On a final note, we did some fun activities tonight.  We all went out for dinner.  At dinner, President Baughman accidently almost ordered beer for all of us (by answering a Hungarian question "do you want anything to drink?" with the English "sure", which the waiter understood as "sor" (sh-ore), which means "Beer".  Luckily the AP's caught it and fixed the problem before we were all served beer).  I tried Hungarian food for the first time, and I found that I love it, but it is very, very filling.  And we finished our evening with a visit to Hero's Square and also to a look-out point where Russel M Nelson first opened Hungary for Missionaries.  I took plenty of pictures.  Tomorrow I meet my trainer, start streeting, and head out.  I pray it will be an amazing experience.  My fears, anxiety, and homesickness have already begun to fade, perhaps because I am tired.  Luckily I know God loves me and that he will take care of his missionaries. =)
Thus ends my first entry from Hungary!

Wednesday, 31 August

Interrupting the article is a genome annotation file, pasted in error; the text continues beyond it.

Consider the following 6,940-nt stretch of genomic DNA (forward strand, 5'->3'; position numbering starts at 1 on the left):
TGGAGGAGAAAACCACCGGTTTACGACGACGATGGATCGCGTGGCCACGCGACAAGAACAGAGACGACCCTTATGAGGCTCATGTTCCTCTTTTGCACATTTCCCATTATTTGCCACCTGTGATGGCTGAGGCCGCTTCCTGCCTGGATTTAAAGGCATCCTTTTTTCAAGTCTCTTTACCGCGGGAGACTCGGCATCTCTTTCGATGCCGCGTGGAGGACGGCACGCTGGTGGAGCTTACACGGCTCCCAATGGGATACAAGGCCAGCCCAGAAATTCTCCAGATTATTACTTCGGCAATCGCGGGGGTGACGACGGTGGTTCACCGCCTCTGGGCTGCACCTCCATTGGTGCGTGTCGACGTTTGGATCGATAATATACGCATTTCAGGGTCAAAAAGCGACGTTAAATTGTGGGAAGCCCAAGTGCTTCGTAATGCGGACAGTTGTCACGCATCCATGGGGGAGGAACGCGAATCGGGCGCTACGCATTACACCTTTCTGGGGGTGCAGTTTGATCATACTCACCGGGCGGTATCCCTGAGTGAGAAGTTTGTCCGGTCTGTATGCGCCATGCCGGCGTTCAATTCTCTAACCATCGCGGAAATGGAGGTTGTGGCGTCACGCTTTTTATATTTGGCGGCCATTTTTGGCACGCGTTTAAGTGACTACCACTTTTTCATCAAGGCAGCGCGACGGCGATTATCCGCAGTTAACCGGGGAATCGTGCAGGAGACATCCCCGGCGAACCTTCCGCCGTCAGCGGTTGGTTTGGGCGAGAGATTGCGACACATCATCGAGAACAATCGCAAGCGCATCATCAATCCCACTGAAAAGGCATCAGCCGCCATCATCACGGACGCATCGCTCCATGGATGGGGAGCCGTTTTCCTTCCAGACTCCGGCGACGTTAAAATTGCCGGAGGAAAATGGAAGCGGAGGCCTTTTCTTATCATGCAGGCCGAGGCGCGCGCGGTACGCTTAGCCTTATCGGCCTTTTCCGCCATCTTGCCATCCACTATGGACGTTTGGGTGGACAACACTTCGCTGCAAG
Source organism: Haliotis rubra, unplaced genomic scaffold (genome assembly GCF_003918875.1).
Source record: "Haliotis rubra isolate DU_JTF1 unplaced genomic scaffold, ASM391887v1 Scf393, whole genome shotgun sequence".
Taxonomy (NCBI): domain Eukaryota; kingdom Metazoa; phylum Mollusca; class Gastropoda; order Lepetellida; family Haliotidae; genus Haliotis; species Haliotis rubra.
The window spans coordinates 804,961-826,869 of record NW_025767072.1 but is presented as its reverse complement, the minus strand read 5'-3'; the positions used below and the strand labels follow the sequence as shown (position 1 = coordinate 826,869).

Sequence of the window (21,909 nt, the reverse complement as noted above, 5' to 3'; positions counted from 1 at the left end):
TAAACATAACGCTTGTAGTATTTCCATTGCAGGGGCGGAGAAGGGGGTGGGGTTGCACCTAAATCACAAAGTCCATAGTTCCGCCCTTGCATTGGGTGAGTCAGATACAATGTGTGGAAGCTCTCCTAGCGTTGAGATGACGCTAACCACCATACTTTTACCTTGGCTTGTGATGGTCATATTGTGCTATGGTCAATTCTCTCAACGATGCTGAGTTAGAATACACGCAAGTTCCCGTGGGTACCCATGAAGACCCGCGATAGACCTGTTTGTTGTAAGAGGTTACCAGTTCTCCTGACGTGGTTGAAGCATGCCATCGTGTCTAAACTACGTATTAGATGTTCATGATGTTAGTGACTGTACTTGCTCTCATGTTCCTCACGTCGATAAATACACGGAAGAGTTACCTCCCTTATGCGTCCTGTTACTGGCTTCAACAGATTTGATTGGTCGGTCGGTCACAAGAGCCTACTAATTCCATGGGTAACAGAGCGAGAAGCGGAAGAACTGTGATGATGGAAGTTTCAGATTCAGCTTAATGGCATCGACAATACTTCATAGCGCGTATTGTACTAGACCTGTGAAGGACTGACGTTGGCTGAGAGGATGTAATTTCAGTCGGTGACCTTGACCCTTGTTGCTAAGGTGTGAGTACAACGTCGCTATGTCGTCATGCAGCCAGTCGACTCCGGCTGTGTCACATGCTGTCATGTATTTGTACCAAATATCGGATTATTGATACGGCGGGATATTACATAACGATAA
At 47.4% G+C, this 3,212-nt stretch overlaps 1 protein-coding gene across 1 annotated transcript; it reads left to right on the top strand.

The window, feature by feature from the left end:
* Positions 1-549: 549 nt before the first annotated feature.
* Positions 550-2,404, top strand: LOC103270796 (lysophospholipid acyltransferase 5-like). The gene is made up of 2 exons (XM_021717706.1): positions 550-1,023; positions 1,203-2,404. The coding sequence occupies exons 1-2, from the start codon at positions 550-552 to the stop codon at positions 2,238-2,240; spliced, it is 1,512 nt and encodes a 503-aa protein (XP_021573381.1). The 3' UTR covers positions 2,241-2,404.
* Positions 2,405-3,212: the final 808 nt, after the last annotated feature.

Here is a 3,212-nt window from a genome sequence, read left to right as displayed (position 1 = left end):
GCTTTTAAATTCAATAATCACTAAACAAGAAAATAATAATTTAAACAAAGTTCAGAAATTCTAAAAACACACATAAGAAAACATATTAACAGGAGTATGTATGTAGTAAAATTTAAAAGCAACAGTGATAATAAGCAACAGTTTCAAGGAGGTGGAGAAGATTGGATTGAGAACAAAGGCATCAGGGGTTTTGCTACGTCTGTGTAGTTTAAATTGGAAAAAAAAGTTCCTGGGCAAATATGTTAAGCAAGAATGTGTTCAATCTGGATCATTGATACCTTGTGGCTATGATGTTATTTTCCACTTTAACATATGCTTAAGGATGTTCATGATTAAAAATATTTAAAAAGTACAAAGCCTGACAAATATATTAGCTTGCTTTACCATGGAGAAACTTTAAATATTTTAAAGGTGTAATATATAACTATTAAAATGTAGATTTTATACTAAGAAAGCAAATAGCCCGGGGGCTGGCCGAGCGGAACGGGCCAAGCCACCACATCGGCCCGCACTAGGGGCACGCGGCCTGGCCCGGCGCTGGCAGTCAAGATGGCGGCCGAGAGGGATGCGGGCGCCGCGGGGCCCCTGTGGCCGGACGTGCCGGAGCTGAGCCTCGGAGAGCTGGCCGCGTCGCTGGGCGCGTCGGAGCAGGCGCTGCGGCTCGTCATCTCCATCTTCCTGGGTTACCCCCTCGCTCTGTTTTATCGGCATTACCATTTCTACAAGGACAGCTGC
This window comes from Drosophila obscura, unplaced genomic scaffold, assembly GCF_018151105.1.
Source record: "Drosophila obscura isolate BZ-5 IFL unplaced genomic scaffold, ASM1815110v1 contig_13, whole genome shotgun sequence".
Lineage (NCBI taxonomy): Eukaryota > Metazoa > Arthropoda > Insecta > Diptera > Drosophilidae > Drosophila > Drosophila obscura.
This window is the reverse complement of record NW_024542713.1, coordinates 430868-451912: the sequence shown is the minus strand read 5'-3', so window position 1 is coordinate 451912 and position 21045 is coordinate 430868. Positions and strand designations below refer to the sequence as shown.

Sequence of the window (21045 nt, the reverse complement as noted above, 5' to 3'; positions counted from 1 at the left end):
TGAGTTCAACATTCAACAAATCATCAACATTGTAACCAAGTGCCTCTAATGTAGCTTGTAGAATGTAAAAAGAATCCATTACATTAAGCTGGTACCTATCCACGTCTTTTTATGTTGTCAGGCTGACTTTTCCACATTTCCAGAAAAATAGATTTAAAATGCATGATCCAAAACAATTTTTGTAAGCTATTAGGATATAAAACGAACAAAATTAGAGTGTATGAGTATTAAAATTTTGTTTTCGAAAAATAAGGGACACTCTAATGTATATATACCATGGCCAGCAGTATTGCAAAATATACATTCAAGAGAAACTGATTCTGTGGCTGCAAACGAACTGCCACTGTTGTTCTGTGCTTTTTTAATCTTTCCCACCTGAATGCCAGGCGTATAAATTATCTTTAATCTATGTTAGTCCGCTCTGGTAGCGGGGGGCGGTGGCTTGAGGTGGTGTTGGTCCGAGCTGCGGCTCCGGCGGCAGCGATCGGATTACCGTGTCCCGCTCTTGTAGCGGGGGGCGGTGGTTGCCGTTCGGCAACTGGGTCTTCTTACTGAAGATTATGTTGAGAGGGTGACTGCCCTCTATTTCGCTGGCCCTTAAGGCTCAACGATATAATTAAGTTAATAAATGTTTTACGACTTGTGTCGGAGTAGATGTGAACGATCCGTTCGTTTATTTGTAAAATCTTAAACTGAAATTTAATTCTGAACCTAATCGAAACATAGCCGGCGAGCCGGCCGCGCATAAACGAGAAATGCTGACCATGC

Part 1: Hello again.  I decided to do two entries today (This first part I'm writing just after getting up).  This was my first time waking up in Hungary, and there are 5 thoughts that came to my mind: First off, the mission home is really nice and comfortable, and also big.  It has 7 floors.  Secondly, I forgot to actually write yesterday, because I just sort of assumed, but this morning decided I should be sure to write that the AP's and the Mission President are all really nice people.  Third, today's a big day and by tonight I'll likely be in a different part of the country.  Fourth, I'm really here.  I'm really in Hungary and will be here for the next 21 1/2 months!  And lastly, this morning, upon waking up, I felt better and more calm compared to yesterday.  Hopefully these better feelings continue throughout the day.